26 January 1808: Australia’s Rum Rebellion

On this day in 1808, the New South Wales Corps led by Major George Johnson carried out the only forceful takeover of power in Australian history.

On this day in 1808 the New South Wales Corps (NSWC) led by Major George Johnson carried out the only forceful takeover of power in Australian history. The revolt is popularly known as the Rum Rebellion, because the illicit trade in alcohol and spirits was one of the main causes of the coup d’état. 

At the time, Australia had only recently been discovered by Europeans and was home to both convicts and free settlers, who moved to the new lands in search of a fortune. One of those people was former British army office, John Macarthur, whose business interests including farming, livestock and liquor.

In August 1806, New South Wales received a new governor from London, naval officer William Bligh. He was infamous as being the commander of HMS Bounty during its mutiny. Soon after arriving in Sydney, he set restrictions on trading conditions and stopped the use of spirits as payments for trades. This directly affected George Johnson, John Macarthur and other officers in the NSWC who were making large amounts of money from these trades. The tensions grew over the next year until in December 1807, Bligh order the arrest of Macarthur because of a shipping dispute.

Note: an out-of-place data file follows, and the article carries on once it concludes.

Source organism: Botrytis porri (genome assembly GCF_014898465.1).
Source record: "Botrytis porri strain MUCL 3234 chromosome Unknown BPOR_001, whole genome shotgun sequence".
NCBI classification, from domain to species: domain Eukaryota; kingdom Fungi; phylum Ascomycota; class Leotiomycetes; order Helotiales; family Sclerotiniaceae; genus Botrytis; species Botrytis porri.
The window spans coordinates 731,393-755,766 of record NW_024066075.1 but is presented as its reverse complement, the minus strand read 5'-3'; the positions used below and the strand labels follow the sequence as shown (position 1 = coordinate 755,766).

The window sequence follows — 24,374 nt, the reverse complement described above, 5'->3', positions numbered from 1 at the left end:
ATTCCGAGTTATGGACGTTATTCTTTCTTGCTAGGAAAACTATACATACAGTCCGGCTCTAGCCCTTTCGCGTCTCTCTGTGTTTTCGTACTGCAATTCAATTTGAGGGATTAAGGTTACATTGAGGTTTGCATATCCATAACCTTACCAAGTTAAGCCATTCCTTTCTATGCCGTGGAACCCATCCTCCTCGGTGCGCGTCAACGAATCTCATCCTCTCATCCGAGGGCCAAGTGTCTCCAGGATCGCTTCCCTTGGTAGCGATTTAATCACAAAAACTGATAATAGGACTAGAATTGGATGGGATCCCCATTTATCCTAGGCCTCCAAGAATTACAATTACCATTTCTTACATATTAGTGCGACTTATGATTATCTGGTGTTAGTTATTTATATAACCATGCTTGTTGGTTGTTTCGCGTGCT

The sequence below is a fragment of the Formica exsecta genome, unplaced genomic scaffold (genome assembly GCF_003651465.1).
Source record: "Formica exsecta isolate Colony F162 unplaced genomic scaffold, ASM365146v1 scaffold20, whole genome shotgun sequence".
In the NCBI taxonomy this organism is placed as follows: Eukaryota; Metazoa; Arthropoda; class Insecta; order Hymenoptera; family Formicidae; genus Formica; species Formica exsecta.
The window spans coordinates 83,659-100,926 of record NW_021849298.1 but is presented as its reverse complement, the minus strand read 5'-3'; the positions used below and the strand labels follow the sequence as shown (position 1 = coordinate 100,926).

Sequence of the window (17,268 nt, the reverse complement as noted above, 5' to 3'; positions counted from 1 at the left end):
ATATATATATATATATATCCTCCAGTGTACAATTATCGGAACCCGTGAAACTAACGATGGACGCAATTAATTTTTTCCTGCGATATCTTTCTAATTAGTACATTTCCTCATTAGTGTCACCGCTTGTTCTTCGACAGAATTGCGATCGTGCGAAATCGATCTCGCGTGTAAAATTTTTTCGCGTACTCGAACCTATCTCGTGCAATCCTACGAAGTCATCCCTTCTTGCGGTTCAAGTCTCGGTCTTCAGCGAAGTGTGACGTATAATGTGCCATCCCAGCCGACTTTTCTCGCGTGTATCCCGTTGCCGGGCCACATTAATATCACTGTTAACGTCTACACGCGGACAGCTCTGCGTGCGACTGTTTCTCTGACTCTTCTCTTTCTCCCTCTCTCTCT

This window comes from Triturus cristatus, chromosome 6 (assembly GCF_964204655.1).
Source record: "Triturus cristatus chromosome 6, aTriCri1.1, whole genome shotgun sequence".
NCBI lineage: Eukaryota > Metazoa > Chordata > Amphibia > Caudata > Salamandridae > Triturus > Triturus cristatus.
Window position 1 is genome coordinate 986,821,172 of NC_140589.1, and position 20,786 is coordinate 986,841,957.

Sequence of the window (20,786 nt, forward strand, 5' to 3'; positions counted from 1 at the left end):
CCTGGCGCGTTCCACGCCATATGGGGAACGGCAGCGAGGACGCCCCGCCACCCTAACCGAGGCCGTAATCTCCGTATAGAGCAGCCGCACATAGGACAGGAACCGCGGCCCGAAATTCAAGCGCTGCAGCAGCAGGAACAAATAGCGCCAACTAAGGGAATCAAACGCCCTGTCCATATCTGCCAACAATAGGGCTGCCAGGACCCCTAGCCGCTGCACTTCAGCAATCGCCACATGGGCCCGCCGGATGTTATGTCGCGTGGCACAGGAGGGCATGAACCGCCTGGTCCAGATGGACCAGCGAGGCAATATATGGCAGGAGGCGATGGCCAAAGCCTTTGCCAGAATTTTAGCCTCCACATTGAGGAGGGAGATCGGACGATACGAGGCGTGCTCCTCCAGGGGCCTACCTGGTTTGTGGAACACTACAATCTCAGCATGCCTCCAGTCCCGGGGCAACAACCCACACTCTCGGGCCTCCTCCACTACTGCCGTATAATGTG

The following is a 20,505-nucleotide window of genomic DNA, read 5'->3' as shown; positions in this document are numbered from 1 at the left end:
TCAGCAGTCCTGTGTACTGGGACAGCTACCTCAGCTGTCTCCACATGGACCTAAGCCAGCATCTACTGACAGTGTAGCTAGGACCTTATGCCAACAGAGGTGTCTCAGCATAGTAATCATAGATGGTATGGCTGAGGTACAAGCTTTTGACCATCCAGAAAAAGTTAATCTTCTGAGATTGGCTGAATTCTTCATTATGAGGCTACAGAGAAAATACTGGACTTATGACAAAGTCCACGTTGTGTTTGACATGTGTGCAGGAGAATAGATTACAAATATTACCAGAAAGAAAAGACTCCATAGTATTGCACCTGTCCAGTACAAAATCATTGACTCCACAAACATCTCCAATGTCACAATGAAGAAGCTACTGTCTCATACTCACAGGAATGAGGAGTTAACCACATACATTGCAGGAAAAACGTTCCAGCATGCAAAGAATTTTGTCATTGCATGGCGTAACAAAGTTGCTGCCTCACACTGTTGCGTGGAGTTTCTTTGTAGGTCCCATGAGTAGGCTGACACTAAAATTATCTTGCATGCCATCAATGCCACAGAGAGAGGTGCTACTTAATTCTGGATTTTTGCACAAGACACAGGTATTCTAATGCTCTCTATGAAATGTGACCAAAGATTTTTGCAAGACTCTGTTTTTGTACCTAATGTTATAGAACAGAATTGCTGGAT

The court constituted of six officers from the NSWC and judge-advocate Richard Atkins. Macarthur protested Atkins’ involvement, because the judge owed him money; the officers agreed. The next day, 26 January 1808, the six officers released Macarthur on bail. Bligh denounced it as treason. Macarthur then drafted a petition calling for Bligh's arrest. That evening the NSWC, with full band and colour, marched to the governor's house and arrested Bligh. Macarthur and Johnson were now in charge and ran the colony for nearly two years until the NSWC was recalled to England in January 1810. They were replaced by Lachlan Macquarie and his regiment.

Bligh, like much of the rebellion, was viewed with disdain by the Admiralty in London and he never again held command. Johnson escaped serious punishment and later returned to Australia as a free settler. Macarthur was exiled for a short period of time, after which he returned to Australia and established one of its most powerful dynasties.

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